When making a baby registry, items like bedding, clothes, and diapers for the baby are usually top priority, but there are items do you need to buy before your baby arrives to be prepared for breastfeeding, too. Buy some of these products before you have your baby so you don't need to go to a store in the first few weeks.
Regular bras aren't going to work for breastfeeding, and by the second trimester you probably need to buy new bras anyway, since you are busting out of your old ones. Be open to wearing new bra styles for nursing, since many popular non-nursing bra styles (such as molded-cup bras) don't work well for nursing. Non-wire bras are recommended because an underwire bra that does not fit correctly it can pinch the milk ducts. Most nursing bras are soft-cup and suitable for the changing sizes of your breasts throughout the days and weeks. But don't think you are going to be stuck with frumpy bras until you stop breastfeeding. Linda the Bra Lady has a large selection of nursing bras in every style from soft and practical to uber-sexy.
Nursing tank-tops are so versatile. You can wear them while pregnant and after. Many women live in them for the first few weeks post-partum. Be sure to put one in your birth bag for using during the first 24 hours. They are so comfortable and can be worn under other clothing in place of a bra, and they are also great to sleep in. Try on a few different brands and styles, and buy one of a few different styles to try them out. Once you start breastfeeding, buy more of your favorite style.
"What? I need pads for my breasts?" Yes, you will! You won't need them in the first 2 days post-partum, but once your milk increases in volume (comes in) around day 3, you will need them big time. They are essential while nursing because milk let-down tends to affect both sides, so many women have leakage from the breast that the baby is not nursing on. Also, occasionally, an accidental milk-let down can happen between feedings. Be sure to never leave home without breast pads! Read my blog post about my adventures in the fitting room. Some women continue to need nursing pads as long as they are breastfeeding, but some women can stop using them when their milk volume decreases as their baby gets older and nurses less.
Breast pads come in disposable and washable options, and the washable ones come in a variety of fabrics. Consider the washable variety for every-day use because they can be thrown in with your regular laundry and don't contain any plastic. Plastic-backed pads trap moisture against your skin and can contribute to Thrush. Avent makes a biodegradable, disposable breast pads that contain no plastic. You probably want to have both disposable and washable on hand. I use disposables when I travel, when I wear certain outfits, and when I haven't done the laundry.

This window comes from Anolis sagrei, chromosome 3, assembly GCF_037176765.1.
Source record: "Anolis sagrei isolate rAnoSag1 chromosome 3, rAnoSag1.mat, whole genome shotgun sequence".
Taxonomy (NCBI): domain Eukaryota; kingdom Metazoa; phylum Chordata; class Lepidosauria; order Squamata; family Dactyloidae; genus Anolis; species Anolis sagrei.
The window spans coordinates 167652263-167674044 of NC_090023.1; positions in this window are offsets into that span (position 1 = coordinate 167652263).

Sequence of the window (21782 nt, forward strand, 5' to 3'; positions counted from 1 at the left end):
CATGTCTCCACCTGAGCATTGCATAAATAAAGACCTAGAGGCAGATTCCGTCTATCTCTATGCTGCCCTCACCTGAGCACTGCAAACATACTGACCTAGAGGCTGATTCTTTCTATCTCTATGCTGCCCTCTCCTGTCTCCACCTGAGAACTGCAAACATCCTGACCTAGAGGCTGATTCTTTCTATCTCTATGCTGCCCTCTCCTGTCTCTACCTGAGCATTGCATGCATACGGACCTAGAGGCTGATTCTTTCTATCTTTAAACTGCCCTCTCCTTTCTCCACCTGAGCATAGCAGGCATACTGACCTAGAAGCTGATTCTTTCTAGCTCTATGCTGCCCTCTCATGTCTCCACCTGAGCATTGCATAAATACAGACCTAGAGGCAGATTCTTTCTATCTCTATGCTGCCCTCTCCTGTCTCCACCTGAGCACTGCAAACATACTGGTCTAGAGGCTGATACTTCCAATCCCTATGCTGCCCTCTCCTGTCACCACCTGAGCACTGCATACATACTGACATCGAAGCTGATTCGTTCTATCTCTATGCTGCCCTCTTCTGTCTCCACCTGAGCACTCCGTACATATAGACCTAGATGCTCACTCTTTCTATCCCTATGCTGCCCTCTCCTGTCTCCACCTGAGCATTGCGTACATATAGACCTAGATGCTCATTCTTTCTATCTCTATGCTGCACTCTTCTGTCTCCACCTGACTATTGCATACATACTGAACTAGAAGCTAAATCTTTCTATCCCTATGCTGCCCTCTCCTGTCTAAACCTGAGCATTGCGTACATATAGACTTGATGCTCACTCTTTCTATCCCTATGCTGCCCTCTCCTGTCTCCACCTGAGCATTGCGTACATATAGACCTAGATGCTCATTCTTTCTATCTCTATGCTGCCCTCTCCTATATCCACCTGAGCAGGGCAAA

Your nipples will be tender the first few weeks of breastfeeding and an early improper latch can even cause small sores on your nipples. Putting lanolin on your nipples after nursing can help heal raw or damaged skin. It is a completely natural product made from wool. It's consistency is much like a super thick petroleum jelly, but it is safe for your baby to eat. If you or your baby have an allergy to wool, talk to a lactation consultant about an alternative product.
Do you really need to buy a pump before your baby is born? Maybe. The only reason you would need to pump your milk during the first few weeks post partum is if you are having trouble breastfeeding. If that happens, you should rent a hospital-grade pump, not use a consumer-grade pump, in order to preserve your milk supply while you work on getting the issues worked out. Also, be sure to ask for a Board Certified Lactation Consultant to help you supplement at breast or have the nurses spoon or cup feed your baby, instead of giving your baby a bottle. This will prevent further issues.
If you are going back to work very quickly, you should consider buying a good (i.e. expensive) double-pump so you can start building reserves in the freezer after a few weeks. It's not necessary to start pumping right away, though. Allow yourself to enjoy your new baby for a while. Also, you don't need to pack the whole freezer with milk before your first day. You really only need to have a supply for about 2 days at first. You will be pumping at work, so you will be replenishing the supply every day. Then, milk can just be put in the fridge because it will be used in the next few days.
If you are not going back to work quickly (or at all) then you can probably wait to buy a pump. You will need one eventually if you ever want to go anywhere without your baby in tow, but you won't be needing one in the first few weeks. It is not recommended to give a bottle to a breastfeeding baby under 4 weeks due to the risk of baby preferring the bottle over the real thing.
I recommend buying a single hand-powered pump, in addition to a double electric pump. I had a big over-supply problem and it would have been great to have a hand pump for those times when I was feeling too full and needed to let off some pressure without expressing too much.